Kenneth St Joseph

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John Kenneth Sinclair St Joseph
Born (1912-11-13)13 November 1912
Cookley, Worcestershire
Died 11 March 1994(1994-03-11) (aged 81)
Cambridge
Nationality British
Occupation Academic
Known for Aerial photography pioneer

John Kenneth Sinclair St Joseph, CBE (1912-1994) was a British archaeologist, geologist and Royal Air Force (RAF) veteran who pioneered the use of aerial photography as a method of archaeological research in Britain and Ireland.

Early life[edit]

Kenneth St Joseph was born in Cookley, Worcestershire, on (1912-11-13)13 November 1912 and attended school at Bromsgrove.[1] He studied geology at Cambridge University and graduated in 1934. He was appointed as a lecturer in geology at Cambridge in 1937 after completing his post graduate degree. During the Second World War he served as an intelligence analyst with the RAF[1] looking at photographs of bombing operations to judge their effectiveness.

Aerial photography[edit]

As a school boy, St Joseph had been interested in Roman Britain and, in the 1930s, he was able to exploit a family connection to take part in an excavation at Hadrian's Wall where he met O G S Crawford.[2] From this meeting, St Joseph developed an interest in aerial photography.[3] St Joseph's subsequent war time experience convinced him that aerial photography had a potentially vital role in discovering and analyzing archaeological sites. In 1948, he was appointed curator (and subsequently, director) of aerial photography at Cambridge University. Initially, he was able to persuade the RAF to take photographs for him without charge.[4] When the RAF became unwilling to continue this programme, the university authorities hired an aircraft. In 1965, they bought a Cessna Skymaster 337[5] and employed a pilot, allowing for a systematic and extensive programme of aerial archaeology. This aircraft remained in use for forty years.

Numerous new and important sites were discovered as a result of these surveys including Mucking, which was photographed on 16 June 1959.[6] This discovery resulted in a major excavation lasting 13 years. His interest in Roman Britain continued, and the aerial survey work discovered more than 200 previously unknown Roman forts.[1]

Some of the results of these photographic surveys were published in a series of books, the first of which - Monastic sites from the air - included text annotating the photos from David Knowles, Professor of Medieval History, who had been an influential supporter of St Joseph's appointment.[7] The collection is now housed in the Cambridge University Unit for Landscape Modelling which is the new name for the Aerial Photography unit.

Academic career[edit]

St Joseph was appointed as a lecturer in Natural Sciences at Selwyn College, Cambridge, in 1939 and held this post until 1962. He was a tutor from 1945 and librarian from 1946. Between 1974 and 1980 he was Vice-Master. He was appointed curator in Aerial Photography by the University in 1948 and Director from 1962 to 1980. He was a member of the Council for British Archaeology for 50 years from 1944.[4]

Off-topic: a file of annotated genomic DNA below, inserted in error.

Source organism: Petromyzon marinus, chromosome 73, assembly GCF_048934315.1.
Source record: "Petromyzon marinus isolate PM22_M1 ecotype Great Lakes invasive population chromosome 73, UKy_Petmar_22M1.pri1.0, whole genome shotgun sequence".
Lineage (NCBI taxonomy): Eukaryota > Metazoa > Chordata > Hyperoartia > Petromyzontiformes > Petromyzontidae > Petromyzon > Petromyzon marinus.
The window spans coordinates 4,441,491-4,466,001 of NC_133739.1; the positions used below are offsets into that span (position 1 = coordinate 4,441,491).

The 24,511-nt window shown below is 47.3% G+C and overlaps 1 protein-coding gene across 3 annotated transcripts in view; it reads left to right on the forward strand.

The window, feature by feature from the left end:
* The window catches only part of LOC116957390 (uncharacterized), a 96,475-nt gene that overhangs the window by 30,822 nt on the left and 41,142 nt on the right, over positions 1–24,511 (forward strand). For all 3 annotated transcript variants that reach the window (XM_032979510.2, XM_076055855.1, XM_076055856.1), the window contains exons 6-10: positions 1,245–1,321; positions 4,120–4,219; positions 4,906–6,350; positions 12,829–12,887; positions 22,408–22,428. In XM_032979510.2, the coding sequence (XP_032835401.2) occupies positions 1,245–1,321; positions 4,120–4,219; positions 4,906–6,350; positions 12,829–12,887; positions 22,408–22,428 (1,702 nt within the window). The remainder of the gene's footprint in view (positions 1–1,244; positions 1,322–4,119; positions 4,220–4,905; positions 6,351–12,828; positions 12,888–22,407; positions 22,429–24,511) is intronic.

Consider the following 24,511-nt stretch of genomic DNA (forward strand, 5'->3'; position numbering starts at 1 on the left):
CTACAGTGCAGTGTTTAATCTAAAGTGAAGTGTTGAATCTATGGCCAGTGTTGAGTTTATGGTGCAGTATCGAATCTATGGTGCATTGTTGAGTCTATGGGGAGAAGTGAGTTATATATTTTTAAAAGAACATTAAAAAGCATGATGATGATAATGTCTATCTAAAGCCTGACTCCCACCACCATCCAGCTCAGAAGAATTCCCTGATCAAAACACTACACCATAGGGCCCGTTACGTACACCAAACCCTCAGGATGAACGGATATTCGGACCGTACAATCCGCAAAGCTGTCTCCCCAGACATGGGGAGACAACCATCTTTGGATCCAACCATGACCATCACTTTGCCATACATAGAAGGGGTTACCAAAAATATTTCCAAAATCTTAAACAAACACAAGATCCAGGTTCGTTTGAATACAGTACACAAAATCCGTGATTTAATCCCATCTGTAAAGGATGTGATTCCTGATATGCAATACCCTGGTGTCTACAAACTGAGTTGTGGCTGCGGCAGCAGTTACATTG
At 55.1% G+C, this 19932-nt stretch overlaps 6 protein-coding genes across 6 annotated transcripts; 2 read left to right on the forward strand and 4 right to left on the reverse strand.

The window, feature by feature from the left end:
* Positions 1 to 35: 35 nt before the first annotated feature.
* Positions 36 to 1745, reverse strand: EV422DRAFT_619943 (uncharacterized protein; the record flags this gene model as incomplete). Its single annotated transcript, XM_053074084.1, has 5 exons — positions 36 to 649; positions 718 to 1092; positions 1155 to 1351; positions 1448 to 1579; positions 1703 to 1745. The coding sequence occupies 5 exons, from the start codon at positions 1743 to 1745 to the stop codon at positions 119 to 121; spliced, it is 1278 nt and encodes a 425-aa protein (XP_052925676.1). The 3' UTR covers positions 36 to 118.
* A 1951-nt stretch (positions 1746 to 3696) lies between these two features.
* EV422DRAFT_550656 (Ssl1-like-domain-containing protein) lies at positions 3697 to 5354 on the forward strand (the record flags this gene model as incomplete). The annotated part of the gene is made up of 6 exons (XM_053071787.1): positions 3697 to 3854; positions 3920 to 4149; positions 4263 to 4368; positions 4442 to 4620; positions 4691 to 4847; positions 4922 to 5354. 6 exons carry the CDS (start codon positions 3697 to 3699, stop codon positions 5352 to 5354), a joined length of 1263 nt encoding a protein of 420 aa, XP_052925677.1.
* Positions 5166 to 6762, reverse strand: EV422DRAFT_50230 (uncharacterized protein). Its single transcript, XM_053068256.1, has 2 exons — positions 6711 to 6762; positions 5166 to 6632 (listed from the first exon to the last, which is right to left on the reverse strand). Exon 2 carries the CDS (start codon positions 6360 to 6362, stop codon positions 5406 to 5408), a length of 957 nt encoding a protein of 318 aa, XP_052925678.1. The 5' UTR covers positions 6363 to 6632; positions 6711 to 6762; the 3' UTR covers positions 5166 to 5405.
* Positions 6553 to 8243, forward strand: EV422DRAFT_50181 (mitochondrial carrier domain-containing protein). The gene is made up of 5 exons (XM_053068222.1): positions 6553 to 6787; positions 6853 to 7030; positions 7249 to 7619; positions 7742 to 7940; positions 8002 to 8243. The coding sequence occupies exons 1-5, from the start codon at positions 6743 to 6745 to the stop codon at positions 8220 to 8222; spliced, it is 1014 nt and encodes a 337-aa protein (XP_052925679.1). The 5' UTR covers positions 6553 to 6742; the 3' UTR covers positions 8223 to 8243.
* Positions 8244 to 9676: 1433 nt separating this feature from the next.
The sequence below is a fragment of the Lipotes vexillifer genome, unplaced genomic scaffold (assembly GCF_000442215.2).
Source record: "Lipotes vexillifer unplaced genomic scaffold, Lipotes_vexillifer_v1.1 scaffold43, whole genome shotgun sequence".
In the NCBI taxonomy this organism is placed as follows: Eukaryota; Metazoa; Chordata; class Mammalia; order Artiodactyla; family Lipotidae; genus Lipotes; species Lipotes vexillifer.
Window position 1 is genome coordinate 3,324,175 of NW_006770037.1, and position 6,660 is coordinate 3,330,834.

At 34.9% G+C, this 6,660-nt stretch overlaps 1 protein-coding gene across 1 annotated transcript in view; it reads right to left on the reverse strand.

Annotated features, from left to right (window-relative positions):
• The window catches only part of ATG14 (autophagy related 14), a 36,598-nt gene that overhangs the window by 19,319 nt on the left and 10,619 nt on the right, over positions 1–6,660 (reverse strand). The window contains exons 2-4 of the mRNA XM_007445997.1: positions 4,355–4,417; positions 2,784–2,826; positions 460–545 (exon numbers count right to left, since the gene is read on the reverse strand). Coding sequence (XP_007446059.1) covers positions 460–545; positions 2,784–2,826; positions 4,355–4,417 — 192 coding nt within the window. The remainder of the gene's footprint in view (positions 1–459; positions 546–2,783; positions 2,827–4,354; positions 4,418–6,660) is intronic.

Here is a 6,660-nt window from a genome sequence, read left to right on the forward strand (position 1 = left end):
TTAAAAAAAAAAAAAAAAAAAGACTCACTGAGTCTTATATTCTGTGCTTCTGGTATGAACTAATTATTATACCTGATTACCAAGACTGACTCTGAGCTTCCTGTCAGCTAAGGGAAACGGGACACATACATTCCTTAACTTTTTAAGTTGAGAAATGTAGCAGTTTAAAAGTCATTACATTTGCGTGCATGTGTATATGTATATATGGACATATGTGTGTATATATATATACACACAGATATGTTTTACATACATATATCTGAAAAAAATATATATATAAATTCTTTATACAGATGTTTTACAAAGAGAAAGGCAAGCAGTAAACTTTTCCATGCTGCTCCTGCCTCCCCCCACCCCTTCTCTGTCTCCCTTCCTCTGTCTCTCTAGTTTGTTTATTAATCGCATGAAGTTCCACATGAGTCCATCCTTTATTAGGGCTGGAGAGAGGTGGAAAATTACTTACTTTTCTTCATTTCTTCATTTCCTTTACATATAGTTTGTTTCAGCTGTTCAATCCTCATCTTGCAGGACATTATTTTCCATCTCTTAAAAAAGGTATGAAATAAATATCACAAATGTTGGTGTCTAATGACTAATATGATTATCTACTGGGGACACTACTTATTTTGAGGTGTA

Personal[edit]

In 1945, he married Daphne March and they had two sons and two daughters. He was awarded a CBE in 1979.[4] He died at Histon, near Cambridge, on 11 March 1994.

Books[edit]

His research was published in books and articles under the name J. K. S. St Joseph.

  • Knowles, David & St. Joseph, J. K. S. (1952). Monastic sites from the air. Cambridge University Press.
  • Beresford M & St Joseph J K. (1958). Medieval England an Aerial Survey
  • Norman, E. R., & St Joseph, J. K. S. (1969). The early development of Irish society. Cambridge University Press.
  • St Joseph, J. K. S. (1977). Uses of air photography. Prometheus Books.
  • S.S.Frere & J.K.St.Joseph (1983) Roman Britain from the Air Cambridge University Press.

See also[edit]

References[edit]

  1. ^ a b c Pace, Eric (21 March 1994). "Kenneth St. Joseph, 81, Geologist And Pioneer in Aerial Archeology". The New York Times. Retrieved 7 May 2010. 
  2. ^ Maxwell, Gordon. A Great Thing to Pursue (pdf). 
  3. ^ Stephen L. Dyson, In pursuit of ancient pasts: a history of classical archaeology in the nineteenth and twentieth centuries(Yale University Press, 2006)
  4. ^ a b c Chadwick, Owen (18 March 1994). "Obituary: Professor Kenneth St Joseph". The Independent (London). Retrieved 7 May 2010. 
  5. ^ http://www.cambridgeairport.me.uk/MA_News.html
  6. ^ Clark, A. 1993. Excavations at Mucking, Volume 1: The Site Atlas (English Heritage Archaeological Report 20)
  7. ^ Gerrard, Chris (2002). Medieval Archaeology: Understanding Traditions and Contemporary Approaches. Routledge. 
  • Robert Bewley, St Joseph, (John) Kenneth Sinclair (1912–1994), Oxford Dictionary of National Biography, Oxford University Press, May 2010 accessed 14 Nov 2010